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Chiat Place, an artists’ space adopted by LASALLE-SIA College of the Arts The Schizophrenic Artist?
As one of Singapore’s foremost performance artists, Lee Wen offers a practice rich in complexity and conceptualization, and is most commonly identified with his performance series, Journey of the Yellow Man. Fourteen years after entering the LASALLE-SIA College of the Arts, Wen is now the first resident in Studio 106, the former studio of the late sculptor Dr Ng Eng Teng. Studio 106 was adopted by the College to provide residencies for its post-graduate candidates and alumni, thereby encouraging ‘the development of innovative ideas through research, experimentation and critical discourse’ 1. New Works 2002 presents a series of two-dimensional works that the artist will work on for the duration of his residency. More than a return to his artistic roots of painting and drawing with the Artists Village in the late 80s, Wen’s latest project typically incorporates a conceptual construct. At least a portion undertakes to create a collection of 2D works which function in totality as an installation, a postmodern take on paintings which question their validity in today’s pluralistic art world. To Wen, “…it’s an installation of paintings. i think i'm too far gone a post-modernist to accept painting as painting anymore...but as u can see it’s not as what most people expect from a painting show and i wish to raise questions through my work. in a way its a painting show and yet not a painting show. a kind of critique and re-evaluation of painting's continued relevance.” 2 New Works 2002 will showcase works from the painting project Quadrophenia which will commence during Wen’s residency, although Quadrophenia may form but a subset of the complete exhibition. About Quadrophenia, the artist speaks:
Quadrophenia – the painting project On surveying my paintings over the years, I have discovered that there are at least 4 main types of personalities I have adopted, each one of them painting or drawing in a different way. Over the next few months I will try to identify more distinctly these 4 personas and create new drawings or paintings as these personas. The four main personas are as follows:1) A solitary type of person who does abstract works. In the beginning, he created mostly line drawings which tended to divide spaces into forms. Later he became interested in more variations of mark making. Recently the works fill the ground surfaces with scrawls which cover the entire surface, almost totally "black" –ing it out and yet not.
Drawing 1, graphite on paper
Drawing 9, graphite on paper
2) A mystical romantic who uses fantasy or visionary images to convey a surreal side of life. In a way making metaphor and poetry out of our subconscious and dream vocabulary.
3) A more gregarious character whose works reflect on social-historical surroundings. These are mostly figurative pieces which are based on some of the social issues that the artist finds himself sufficiently moved by to make some works that comments on it or commemorates it.
4) A playful conceptual type whose works are like games created by the artist. For example, one series of work involved painting a monochrome layer over another completed painting so that only a border of about 25mm is left to reveal the former painting. Later these paintings are put in a gallery where the audience is given chewing gum to chew and to make images on the monochrome surfaces with the chewed gum.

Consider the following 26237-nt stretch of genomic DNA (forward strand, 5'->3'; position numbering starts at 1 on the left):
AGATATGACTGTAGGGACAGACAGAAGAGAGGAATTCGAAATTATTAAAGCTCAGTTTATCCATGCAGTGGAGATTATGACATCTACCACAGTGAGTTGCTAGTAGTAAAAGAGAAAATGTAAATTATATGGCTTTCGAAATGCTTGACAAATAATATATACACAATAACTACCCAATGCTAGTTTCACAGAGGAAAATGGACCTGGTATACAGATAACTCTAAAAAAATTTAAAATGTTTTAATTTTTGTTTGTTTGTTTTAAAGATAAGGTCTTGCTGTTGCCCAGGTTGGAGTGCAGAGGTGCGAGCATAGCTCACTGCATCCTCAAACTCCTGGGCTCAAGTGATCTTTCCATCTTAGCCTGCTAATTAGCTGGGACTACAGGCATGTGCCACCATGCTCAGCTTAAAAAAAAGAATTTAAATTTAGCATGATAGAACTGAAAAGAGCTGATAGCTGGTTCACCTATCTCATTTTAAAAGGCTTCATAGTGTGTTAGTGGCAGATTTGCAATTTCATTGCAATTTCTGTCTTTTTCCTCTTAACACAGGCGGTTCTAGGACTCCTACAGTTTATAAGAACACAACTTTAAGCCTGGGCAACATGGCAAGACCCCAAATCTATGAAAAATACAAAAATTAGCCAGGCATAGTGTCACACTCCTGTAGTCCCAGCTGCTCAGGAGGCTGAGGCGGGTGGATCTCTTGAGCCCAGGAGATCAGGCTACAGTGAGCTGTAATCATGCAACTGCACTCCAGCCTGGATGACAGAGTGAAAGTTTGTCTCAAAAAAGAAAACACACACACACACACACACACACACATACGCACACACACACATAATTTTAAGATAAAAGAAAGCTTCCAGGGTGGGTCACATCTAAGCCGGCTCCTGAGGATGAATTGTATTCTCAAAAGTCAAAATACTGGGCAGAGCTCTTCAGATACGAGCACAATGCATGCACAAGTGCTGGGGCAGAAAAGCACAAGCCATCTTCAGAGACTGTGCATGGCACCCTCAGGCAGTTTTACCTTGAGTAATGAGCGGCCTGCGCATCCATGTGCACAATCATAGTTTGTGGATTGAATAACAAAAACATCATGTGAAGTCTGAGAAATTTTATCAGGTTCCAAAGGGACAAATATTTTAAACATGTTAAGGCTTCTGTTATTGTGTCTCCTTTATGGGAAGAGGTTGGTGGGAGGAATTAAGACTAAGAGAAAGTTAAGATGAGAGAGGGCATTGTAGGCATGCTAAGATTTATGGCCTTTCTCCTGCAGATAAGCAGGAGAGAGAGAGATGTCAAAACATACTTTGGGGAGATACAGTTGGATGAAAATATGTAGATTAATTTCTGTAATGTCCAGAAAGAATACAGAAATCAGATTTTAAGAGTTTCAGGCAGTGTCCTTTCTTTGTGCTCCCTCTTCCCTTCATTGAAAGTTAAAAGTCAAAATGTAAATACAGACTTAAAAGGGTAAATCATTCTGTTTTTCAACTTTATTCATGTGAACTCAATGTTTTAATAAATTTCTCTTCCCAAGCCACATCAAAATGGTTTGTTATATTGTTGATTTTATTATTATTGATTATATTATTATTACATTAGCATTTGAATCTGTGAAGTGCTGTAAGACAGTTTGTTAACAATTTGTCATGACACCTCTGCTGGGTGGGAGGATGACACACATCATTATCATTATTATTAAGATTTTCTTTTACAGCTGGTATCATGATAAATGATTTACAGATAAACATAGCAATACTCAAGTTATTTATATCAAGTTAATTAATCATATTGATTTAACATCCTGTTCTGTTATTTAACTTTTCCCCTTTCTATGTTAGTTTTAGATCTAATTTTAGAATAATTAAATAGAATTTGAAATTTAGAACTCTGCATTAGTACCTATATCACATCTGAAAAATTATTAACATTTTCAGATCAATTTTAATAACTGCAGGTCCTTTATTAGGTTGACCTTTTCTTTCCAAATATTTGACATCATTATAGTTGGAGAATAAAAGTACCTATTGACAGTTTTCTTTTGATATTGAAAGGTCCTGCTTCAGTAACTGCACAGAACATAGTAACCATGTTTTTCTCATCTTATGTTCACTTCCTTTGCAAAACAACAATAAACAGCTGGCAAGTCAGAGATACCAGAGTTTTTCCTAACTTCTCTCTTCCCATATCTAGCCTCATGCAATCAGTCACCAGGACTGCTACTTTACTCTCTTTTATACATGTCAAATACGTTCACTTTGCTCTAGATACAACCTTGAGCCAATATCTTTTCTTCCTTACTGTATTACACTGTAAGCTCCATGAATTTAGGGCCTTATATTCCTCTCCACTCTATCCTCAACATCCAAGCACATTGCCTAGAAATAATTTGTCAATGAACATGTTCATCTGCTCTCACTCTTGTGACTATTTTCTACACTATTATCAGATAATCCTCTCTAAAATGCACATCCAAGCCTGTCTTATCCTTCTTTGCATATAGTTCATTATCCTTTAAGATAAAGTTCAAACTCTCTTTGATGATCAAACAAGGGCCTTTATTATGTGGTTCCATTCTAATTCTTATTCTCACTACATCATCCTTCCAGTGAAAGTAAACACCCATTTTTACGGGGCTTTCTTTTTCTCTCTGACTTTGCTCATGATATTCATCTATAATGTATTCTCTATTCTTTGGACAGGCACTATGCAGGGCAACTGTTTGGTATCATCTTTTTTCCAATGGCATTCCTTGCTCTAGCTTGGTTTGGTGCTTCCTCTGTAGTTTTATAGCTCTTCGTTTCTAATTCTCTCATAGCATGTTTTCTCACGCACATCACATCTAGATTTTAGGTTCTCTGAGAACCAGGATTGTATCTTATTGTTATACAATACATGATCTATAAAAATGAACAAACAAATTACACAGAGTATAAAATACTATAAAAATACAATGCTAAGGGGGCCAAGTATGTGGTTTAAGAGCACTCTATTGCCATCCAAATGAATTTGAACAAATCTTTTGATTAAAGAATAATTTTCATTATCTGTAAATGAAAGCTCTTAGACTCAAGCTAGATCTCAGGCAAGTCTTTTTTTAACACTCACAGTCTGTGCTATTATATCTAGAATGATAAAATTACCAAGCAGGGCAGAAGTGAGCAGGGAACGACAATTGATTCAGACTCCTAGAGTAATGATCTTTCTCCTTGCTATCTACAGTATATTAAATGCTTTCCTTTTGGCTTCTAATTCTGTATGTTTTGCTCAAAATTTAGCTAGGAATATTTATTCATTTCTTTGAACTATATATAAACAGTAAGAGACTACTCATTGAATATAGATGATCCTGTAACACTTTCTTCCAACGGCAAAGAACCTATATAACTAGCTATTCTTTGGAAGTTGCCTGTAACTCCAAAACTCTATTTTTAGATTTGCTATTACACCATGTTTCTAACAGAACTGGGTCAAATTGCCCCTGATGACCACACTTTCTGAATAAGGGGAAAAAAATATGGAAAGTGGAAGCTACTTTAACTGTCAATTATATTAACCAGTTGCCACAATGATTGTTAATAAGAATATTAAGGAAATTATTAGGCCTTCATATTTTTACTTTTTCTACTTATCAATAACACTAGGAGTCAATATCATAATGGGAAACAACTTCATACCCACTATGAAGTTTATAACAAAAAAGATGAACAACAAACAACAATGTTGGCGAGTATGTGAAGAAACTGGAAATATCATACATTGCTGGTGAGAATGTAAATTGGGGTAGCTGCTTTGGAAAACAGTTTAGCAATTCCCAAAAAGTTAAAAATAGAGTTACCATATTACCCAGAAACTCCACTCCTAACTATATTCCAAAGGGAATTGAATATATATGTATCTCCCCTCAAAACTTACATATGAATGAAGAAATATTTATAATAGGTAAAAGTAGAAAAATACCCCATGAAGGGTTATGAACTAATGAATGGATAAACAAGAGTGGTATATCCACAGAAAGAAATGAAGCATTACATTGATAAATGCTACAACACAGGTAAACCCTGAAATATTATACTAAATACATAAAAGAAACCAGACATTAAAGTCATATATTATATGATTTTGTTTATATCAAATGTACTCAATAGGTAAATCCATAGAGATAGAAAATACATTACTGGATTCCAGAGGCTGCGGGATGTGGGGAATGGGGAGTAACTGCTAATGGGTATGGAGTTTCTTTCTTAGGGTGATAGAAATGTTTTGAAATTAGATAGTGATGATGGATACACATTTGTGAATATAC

Arthur Danto, art critic and philosopher quoted Andy Warhol: "How can you say one style is better than another? You ought to be able to be an Abstract Expressionist next week, or a Pop artist, or a realist, without feeling you’ve given up something." He compared and related it to Karl Marx’s forecast that one can "do one thing today and another tomorrow, to hunt in the morning, fish in the afternoon, rear cattle in the evening, criticize after dinner, just as I have a mind, without ever becoming hunter, fisherman, shepherd or critic." To Danto, Warhol had proved through his works that we have reached an "end in art history", where artists have no need to contribute to art history, or to transform culture, or to propel art into new and risky frontiers. Whether this theory is true is debatable and still being discussed. For this project I wish to question the possibility of working under such a state of "freedom" where I can choose as and when I like to work in at least one of the 4 different personas that I have identified.
Far from a schizophrenic flitting from one fashionable art form to the next, Wen’s work has been marked by a consistency, seriousness and considered development of his artistic practice. His performance series Journey of a Yellow Man has gone through 13 incarnations, each involving Wen coating himself with yellow paint and investigating his oriental ethnicity, as well as the symbolism of the colours and objects used. He articulates, as art writer Lee Weng Choy has commented, “a complex and multi-layered negotiation of self-representation… Lee Wen's performances refuse these neat separations between art and life, the everyday and the extraordinary, freedom and necessity, and society and the individual.” 3 Each yellow man performance has been characterized by a theme, such as No.2: The Fire and the Sun, No.4: Libido, No.11: Multi-culturalism and so on, taking cues from either Wen’s internal conceptualizations or from the performance environment.
Journey of the Yellow Man No.2: The Fire and the Sun, “International Sculpture Symposium”, Gulbarga, Karnataka, India, December 1992
Journey of the Yellow Man No.11: Multi-culturalism SeptFest Art Conference, " Multi-culturalism: In practice and on paper", The Substation, September 1997